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The Los Angeles Wilshire Project Thread

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I consider Los Angeles a third home for me. Here, I will post all of their projects along Wilshire

Wilshire Skyline (17 story residential tower)

NW corner of Wilshire and La Jolla Ave (stoplight intersection)

6401-6421 Wilshire Blvd, LA, CA, 90048.





Wilshire and Catalina (24 story residential tower)


3670 Wilshire (40 story residential tower)



Cal Coast Developement Towers (two 20-story residential towers)

Wilshire and La Brea


Circa (18 story residential tower)

Wilshire and Virgil



Solair Wilshire (22 story residential tower)

Wilshire and Western


Avalon Wilshire


Wilshire & Vermont (northeast corner of Wilshire & Vermont)


Wilshire Center Project (southeast corner of Wilshire & Vermont)


9900 Wilshire


Beverly Hilton Condominiums


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Yes, Wilshire Vermont!




California Landmark is proud to produce the first mixed-use high-rise development in West Los Angeles. Situated at the prestigious corner of Barrington and Wilshire, this new luxury building will include a pedestrian friendly eatery/cafe, ample parking and 78 residential condominiums. Inspired by high-rise residential architecture in Vancouver, the project will set new design standards for future developments throughout Southern California.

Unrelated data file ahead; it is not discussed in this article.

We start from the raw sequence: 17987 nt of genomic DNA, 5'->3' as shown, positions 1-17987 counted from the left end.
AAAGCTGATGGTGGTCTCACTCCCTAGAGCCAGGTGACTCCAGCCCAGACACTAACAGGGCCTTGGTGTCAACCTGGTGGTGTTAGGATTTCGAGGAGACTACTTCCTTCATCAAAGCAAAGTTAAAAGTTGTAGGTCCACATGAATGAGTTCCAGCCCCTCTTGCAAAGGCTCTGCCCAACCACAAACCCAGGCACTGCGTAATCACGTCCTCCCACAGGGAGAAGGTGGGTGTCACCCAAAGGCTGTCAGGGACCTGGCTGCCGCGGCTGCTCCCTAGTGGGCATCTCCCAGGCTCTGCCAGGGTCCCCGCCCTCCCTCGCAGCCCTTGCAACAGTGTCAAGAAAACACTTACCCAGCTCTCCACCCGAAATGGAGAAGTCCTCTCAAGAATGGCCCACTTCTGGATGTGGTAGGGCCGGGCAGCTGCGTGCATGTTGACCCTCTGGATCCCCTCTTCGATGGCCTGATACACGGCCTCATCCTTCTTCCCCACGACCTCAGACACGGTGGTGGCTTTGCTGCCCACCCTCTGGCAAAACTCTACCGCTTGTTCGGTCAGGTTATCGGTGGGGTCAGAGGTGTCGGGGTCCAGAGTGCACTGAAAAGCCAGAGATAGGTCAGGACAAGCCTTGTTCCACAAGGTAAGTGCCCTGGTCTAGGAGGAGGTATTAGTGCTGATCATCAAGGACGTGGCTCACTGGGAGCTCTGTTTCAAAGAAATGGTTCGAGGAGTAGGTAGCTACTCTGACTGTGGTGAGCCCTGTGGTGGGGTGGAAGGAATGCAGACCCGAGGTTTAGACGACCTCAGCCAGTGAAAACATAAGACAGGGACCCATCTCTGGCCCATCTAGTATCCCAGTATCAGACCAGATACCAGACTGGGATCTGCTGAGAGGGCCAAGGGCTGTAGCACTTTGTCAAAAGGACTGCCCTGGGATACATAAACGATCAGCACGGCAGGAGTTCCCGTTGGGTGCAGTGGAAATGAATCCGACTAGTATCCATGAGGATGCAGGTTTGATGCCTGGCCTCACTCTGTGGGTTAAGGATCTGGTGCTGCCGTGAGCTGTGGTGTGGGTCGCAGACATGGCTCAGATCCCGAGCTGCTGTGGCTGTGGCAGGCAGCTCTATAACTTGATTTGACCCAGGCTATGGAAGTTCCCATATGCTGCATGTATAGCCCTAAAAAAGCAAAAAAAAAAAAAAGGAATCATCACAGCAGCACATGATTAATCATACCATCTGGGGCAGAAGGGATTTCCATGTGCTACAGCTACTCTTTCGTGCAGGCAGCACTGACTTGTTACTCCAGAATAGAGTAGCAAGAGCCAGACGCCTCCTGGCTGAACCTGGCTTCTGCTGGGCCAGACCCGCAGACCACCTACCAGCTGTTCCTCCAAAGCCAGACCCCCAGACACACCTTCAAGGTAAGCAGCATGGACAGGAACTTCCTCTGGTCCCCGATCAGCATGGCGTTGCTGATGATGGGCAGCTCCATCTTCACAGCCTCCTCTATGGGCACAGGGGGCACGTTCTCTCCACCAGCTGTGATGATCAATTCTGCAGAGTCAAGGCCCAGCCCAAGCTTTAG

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It involves a world-renowned architect and an incredible location. :yes: The only location in Beverly Hills, it will be better than the Casden's proposed mid-rise sandwiched between Barney's New York and Saks Fifth Avenue.





Studies: Gentrification a Boost For Everyone

By Rick Hampson, USA TODAY


Everyone knows gentrification uproots the urban poor with higher rents, higher taxes and $4 lattes. It's the lament of community organizers, the theme of the 2004 film Barbershop 2 and the guilty assumption of the yuppies moving in. But everyone may be wrong, according to Lance Freeman, an assistant professor of urban planning at Columbia University.

In an article last month in Urban Affairs Review, Freeman reports the results of his national study of gentrification — the movement of upscale (mostly white) settlers into rundown (mostly minority) neighborhoods. His conclusion: Gentrification drives comparatively few low-income residents from their homes. Although some are forced to move by rising costs, there isn't much more displacement in gentrifying neighborhoods than in non-gentrifying ones.